While I was visiting my neighbors one evening, the folks happened to mention that they were thinking of selling 35 egg layers who were past their prime ... and, in the course of the conversation, I discovered that the couple had a frostbitten garden that needed to be turned under before the winter weather arrived in full force.
Well—aside from the fact that I'd been looking for a bare garden plot to till—I have a pretty strong bent toward barter (and am mighty fond of a tasty hen decorating my dinner plate now and again) ... so I offered to test the sodscrambling machine on my friends' soil, in exchange for a number of their cluckers
Now my neighbors have a garden that's just waiting for the first daffodil to poke its head through the snow, and we have a freezer packed full of featherless fowl!
This morning, as I opened my last quart of homemade maple syrup, I was reminded of the many items the sweetener "bought" me—through barter—over the past year.
I was bitten by the "sugaring bug" for the first time the fall before last, and immediately began trying to locate some tappin' trees. Well, it just so happened that my neighbor had a beautiful grove of sugar maples nestled along his creek ... and although he admitted that he'd like to be able to feast occasionally on a plateful of flapjacks drowned in a sea of syrup, my next-farm friend couldn't be persuaded to spend his crisp winter days toiling over a vat of bubbling sap.
So we struck up a bargain: I would tap the trees of my choice (and use all the dead wood I needed to stoke up the sugaring fires), and my friend would get half of whatever syrup I coaxed from his maples.
Well, by the time the spring flowers began to parade their petals around our farm, my share amounted to four gallons of the lip-smackin' sweetener. And that was just the beginning of my trading spree!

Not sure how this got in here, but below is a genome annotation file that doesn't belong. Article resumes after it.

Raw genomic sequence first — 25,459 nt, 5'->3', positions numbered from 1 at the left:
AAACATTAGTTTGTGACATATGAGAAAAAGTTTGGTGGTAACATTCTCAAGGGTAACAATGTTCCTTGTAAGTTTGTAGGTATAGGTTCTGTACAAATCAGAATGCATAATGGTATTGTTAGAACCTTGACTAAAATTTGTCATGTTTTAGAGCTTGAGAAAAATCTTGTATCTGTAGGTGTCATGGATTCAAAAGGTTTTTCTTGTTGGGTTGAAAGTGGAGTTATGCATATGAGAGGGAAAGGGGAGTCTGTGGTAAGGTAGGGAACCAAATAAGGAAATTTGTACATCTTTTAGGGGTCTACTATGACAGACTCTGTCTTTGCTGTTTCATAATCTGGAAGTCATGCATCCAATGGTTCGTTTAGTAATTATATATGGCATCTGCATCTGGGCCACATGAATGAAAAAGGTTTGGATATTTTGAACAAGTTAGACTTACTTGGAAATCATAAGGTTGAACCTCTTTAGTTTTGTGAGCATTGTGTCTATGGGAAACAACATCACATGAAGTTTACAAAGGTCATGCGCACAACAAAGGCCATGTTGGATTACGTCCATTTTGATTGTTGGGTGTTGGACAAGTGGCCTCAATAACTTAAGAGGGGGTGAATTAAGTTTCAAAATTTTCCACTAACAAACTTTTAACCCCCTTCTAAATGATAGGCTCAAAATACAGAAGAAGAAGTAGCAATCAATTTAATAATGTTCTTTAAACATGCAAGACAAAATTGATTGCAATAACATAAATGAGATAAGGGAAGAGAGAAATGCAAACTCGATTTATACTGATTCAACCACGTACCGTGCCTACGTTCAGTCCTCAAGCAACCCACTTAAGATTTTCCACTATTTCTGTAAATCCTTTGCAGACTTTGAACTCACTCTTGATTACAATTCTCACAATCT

When my garden soil needed a boost of organic fertilizer, I swapped some syrup for a spreader load of manure from a local dairy farmer. Then, later in the summer—when the vigorous vegetables had occupied every available cultivated corner and were camped out all over my kitchen counter as well—it seemed that I had gotten the best part of the deal, so I gave the dairyman a couple of bushels of sweet corn to even out the bargain.
Now, as I settle back after a delicious breakfast of steaming hotcakes and (of course) syrup, I'm glad that sap season is just around the corner because I'm sure looking forward to another year of good eating and good swapping!
Swapping is so much a part of our lifestyle here in Tucson, Arizona that it's impossible to keep track of our bartering deals! Just a sampling of some recent swaps includes trading "dough babies" for hand-dipped candles, exchanging two embroidered pillowcases for a collection of African butterflies, and receiving a bolt of elegant hand-painted fabric, and a load of beautiful oak lumber (which we used to build our children's beds), in return for some of our silver artwork and jewelry.
We swap for the "essentials," too. For example, I "purchase" my pick of fashionable garments without money by working part time in a friend's vintage clothing shop. (And with the high prices that are normally charged for women's wear these days, my deal saves us a lot of cash!)
Another advantageous exchange—one which is necessary to our simplified lifestyle—involves my writing the monthly newsletter for my daughter's alternative school. Believe me, trading off part of the tuition sure helps our limited budget stay out of the red!
And, now that money is becoming even scarcer (and it looks like the economy won't be budging from its low condition in the months to come), I'm swapping every chance I get. So how about it ... this story for a subscription?